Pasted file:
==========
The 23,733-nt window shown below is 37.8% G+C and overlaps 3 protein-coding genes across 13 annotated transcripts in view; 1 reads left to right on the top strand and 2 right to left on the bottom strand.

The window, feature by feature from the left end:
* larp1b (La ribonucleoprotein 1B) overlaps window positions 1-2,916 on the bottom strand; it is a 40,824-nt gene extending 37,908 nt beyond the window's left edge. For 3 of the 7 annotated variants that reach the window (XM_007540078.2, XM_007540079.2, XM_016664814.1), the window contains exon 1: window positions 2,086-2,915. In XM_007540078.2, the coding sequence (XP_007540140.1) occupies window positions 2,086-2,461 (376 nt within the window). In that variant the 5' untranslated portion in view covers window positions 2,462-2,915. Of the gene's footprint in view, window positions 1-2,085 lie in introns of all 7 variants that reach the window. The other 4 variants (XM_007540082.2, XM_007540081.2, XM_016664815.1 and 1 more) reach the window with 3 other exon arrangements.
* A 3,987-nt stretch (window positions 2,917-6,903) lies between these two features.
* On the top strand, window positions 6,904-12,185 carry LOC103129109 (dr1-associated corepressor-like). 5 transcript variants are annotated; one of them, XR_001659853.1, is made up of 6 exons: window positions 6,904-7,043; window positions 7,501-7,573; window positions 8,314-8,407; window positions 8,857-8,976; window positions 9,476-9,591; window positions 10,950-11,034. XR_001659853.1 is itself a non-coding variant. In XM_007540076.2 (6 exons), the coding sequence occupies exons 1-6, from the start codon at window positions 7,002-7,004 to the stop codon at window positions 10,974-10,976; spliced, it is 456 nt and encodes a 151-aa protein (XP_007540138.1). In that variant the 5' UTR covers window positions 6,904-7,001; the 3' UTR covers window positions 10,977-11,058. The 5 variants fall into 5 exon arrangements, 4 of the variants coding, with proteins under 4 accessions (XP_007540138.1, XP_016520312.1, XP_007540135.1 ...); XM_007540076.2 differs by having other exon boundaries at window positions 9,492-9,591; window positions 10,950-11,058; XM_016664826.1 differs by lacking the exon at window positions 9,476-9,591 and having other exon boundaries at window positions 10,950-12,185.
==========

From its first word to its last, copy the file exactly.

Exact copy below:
The 23,733-nt window shown below is 37.8% G+C and overlaps 3 protein-coding genes across 13 annotated transcripts in view; 1 reads left to right on the top strand and 2 right to left on the bottom strand.

The window, feature by feature from the left end:
* larp1b (La ribonucleoprotein 1B) overlaps window positions 1-2,916 on the bottom strand; it is a 40,824-nt gene extending 37,908 nt beyond the window's left edge. For 3 of the 7 annotated variants that reach the window (XM_007540078.2, XM_007540079.2, XM_016664814.1), the window contains exon 1: window positions 2,086-2,915. In XM_007540078.2, the coding sequence (XP_007540140.1) occupies window positions 2,086-2,461 (376 nt within the window). In that variant the 5' untranslated portion in view covers window positions 2,462-2,915. Of the gene's footprint in view, window positions 1-2,085 lie in introns of all 7 variants that reach the window. The other 4 variants (XM_007540082.2, XM_007540081.2, XM_016664815.1 and 1 more) reach the window with 3 other exon arrangements.
* A 3,987-nt stretch (window positions 2,917-6,903) lies between these two features.
* On the top strand, window positions 6,904-12,185 carry LOC103129109 (dr1-associated corepressor-like). 5 transcript variants are annotated; one of them, XR_001659853.1, is made up of 6 exons: window positions 6,904-7,043; window positions 7,501-7,573; window positions 8,314-8,407; window positions 8,857-8,976; window positions 9,476-9,591; window positions 10,950-11,034. XR_001659853.1 is itself a non-coding variant. In XM_007540076.2 (6 exons), the coding sequence occupies exons 1-6, from the start codon at window positions 7,002-7,004 to the stop codon at window positions 10,974-10,976; spliced, it is 456 nt and encodes a 151-aa protein (XP_007540138.1). In that variant the 5' UTR covers window positions 6,904-7,001; the 3' UTR covers window positions 10,977-11,058. The 5 variants fall into 5 exon arrangements, 4 of the variants coding, with proteins under 4 accessions (XP_007540138.1, XP_016520312.1, XP_007540135.1 ...); XM_007540076.2 differs by having other exon boundaries at window positions 9,492-9,591; window positions 10,950-11,058; XM_016664826.1 differs by lacking the exon at window positions 9,476-9,591 and having other exon boundaries at window positions 10,950-12,185.